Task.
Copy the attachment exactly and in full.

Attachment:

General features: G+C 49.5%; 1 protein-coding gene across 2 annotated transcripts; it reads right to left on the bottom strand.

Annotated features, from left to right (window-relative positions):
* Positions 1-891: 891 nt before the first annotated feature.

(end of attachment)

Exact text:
General features: G+C 49.5%; 1 protein-coding gene across 2 annotated transcripts; it reads right to left on the bottom strand.

Annotated features, from left to right (window-relative positions):
* Positions 1-891: 891 nt before the first annotated feature.